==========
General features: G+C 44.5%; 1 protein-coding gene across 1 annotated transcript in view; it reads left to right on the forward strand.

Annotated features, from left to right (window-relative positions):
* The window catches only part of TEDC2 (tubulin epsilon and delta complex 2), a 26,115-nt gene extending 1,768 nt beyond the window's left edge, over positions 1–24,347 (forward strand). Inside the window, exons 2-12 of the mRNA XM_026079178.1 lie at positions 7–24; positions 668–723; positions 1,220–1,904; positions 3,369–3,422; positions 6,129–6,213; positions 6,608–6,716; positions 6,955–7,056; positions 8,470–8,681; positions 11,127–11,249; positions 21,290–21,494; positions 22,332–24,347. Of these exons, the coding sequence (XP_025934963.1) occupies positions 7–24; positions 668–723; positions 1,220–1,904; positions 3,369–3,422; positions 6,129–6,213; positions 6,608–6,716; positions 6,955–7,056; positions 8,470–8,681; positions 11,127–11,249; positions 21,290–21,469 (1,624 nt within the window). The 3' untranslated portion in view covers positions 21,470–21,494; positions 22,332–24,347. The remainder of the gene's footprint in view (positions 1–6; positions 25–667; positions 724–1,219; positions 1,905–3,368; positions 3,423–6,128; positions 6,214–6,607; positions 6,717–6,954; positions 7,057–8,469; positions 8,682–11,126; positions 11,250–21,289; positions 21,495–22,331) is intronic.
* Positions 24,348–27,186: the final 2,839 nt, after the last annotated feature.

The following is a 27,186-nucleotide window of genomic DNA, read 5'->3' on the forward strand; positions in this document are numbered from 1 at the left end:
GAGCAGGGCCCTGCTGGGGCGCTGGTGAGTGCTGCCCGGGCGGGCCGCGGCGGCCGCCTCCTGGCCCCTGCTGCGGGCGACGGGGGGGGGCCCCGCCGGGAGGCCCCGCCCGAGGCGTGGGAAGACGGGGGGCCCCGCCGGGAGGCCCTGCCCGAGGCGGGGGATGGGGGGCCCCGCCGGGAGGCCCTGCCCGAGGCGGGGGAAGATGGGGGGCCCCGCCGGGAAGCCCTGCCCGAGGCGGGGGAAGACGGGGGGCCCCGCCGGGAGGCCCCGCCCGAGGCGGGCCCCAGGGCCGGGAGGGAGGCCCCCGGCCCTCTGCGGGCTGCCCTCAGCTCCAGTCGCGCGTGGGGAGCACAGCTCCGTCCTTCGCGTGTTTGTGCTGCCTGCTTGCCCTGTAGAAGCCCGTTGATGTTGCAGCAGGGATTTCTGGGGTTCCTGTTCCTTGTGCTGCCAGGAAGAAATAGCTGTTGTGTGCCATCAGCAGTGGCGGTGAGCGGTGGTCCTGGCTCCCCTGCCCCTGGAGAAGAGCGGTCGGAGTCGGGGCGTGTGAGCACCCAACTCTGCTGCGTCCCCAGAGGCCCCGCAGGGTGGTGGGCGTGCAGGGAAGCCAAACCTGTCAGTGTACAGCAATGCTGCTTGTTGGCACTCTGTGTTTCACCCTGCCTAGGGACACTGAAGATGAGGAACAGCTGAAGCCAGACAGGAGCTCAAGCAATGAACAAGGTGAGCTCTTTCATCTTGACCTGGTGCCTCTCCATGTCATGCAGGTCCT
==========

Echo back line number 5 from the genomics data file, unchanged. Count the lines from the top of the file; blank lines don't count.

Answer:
The following is a 27,186-nucleotide window of genomic DNA, read 5'->3' on the forward strand; positions in this document are numbered from 1 at the left end: